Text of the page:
Blue Book memorandum by Dr. J. Allen Hynek
17 Oct. 1956


SUBJECT: (C) Evaluation of Lakenheath Reports

1. The original Lakenheath reprts and the preliminary evaluations made by ATIC were submitted to the undersigned for examination, evaluation and comment. Writer requested permission to discuss these with Dr. F. L. Whipple, Harvard University, and director of Smithsonian Astrophysical Observatory, in view of the fact that the sightings occurred at the time of Perseid meteors and Dr. Whipple is a world-recognized authority on meteors. Following comments will accordingly be invited to cover the three points separately.

3. It is to be regretted that so unusual a sighting report did not contain more factual material on which to base an evaluation. The Lakenheath report is one of the more unusual reports, involving electronic and visual observations and subsequent pursuit by fighter plane. Yet, report does not state whether it was definitely established that visual and electronic sightings referred to same object, or even if they occurred precisely simultaneously. Further, report does not give exact weather information which might enable one to charge weather conditions, with any precision relative to "anomalous propagation" such as frequently occurs with radars.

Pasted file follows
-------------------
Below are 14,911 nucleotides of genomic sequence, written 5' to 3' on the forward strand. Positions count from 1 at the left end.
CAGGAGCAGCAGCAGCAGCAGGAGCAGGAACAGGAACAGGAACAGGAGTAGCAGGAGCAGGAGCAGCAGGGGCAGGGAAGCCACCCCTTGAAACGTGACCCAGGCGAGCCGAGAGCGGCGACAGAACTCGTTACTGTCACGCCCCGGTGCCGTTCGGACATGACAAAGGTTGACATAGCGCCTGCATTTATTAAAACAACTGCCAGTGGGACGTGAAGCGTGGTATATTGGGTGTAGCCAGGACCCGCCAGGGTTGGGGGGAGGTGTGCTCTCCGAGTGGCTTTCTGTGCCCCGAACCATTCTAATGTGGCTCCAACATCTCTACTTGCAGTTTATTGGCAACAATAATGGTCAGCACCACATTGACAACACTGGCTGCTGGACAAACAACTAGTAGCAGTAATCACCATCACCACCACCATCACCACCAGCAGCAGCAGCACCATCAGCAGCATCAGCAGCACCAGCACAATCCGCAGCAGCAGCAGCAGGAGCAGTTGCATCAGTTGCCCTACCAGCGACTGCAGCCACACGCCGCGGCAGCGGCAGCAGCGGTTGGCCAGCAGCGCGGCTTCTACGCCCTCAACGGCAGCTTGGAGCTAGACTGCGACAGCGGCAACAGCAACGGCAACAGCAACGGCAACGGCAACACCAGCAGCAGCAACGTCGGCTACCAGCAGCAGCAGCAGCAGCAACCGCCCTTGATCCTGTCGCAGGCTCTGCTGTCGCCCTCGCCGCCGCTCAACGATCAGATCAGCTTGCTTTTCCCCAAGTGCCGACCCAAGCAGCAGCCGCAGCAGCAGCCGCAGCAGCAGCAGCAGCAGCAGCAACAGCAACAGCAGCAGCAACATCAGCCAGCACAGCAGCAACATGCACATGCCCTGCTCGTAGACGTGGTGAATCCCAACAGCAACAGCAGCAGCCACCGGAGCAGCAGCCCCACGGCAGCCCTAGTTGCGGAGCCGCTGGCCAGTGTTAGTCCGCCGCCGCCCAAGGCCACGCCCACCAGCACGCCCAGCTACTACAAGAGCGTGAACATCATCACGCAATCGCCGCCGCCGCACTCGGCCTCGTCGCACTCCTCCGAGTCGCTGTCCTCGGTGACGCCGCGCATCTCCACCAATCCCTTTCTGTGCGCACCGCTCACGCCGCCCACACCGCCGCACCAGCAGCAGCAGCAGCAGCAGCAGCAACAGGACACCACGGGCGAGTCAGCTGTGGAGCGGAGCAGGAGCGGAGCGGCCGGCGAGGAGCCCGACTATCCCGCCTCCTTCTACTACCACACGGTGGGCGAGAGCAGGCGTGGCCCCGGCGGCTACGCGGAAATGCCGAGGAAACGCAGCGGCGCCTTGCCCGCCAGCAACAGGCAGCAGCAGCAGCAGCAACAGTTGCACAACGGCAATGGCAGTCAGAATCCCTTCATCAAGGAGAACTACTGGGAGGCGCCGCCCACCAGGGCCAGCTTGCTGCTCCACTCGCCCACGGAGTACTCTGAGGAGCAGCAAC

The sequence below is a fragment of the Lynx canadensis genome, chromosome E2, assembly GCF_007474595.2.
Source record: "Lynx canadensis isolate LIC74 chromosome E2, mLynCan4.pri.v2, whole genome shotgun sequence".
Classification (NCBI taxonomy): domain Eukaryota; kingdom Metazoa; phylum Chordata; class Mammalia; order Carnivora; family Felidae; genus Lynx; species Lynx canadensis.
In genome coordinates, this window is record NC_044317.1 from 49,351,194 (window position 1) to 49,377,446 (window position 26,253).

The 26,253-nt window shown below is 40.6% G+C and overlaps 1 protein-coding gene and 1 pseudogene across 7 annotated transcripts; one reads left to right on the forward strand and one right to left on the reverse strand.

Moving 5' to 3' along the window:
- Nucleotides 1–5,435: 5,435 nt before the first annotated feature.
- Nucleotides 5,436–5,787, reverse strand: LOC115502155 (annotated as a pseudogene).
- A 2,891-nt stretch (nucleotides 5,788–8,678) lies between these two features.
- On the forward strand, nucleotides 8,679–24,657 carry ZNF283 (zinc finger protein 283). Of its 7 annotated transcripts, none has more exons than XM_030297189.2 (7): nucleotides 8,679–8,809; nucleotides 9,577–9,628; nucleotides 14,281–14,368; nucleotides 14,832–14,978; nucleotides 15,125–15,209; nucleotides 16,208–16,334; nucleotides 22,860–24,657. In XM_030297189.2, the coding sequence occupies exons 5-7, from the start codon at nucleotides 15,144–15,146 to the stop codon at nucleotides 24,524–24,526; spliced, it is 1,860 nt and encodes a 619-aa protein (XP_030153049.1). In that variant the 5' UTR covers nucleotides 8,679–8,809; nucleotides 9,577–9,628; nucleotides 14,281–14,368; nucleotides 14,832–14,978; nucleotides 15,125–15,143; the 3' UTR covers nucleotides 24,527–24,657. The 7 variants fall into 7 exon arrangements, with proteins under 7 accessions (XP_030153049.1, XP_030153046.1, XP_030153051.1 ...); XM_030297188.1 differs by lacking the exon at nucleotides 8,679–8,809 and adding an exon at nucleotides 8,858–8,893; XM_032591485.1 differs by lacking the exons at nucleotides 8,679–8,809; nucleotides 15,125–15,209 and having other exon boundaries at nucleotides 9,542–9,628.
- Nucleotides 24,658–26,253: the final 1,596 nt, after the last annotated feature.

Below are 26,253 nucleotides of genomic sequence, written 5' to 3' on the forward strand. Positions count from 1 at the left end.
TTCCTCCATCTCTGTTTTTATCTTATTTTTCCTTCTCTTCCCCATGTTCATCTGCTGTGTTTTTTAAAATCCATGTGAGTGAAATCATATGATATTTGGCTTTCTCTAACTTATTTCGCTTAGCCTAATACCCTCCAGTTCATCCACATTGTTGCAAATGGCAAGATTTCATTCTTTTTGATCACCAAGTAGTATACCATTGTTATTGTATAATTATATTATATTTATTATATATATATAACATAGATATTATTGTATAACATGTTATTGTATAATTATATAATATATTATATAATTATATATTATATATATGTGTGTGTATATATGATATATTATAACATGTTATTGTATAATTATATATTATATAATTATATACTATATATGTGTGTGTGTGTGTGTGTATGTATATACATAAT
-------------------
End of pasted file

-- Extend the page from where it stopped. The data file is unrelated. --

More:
3. It would be of extreme value to have independent statements from the various observers both at Bentwaters and Lakenheath. Report states that observers were traffic controllers and intelligence specialists. An analyst would be greatly aided by having independent statements from such highly trained observers, as the original report indicates the observers were.

4. The implication of the original report is that the objects were sighted simultaneously by ground-visual, air-electronic and ground-electronic means. Yet, report nowhere states stellar magnitude of visual sightings or nature of radar blips. Angular rate of motion of objects is likewise not included.

5. With the above in mind, the preliminary report submitted by Capt. Gregory covers the case as well as it possibly could under the circumstances. The present writer, upon more detailed examination of the report, and accepting the implications of the original report in the absence of specific statements, is led to differ somewhat from preliminary report. It seems highly unlikely, for instance, that the Perseid meteors could have been the cause of the sightings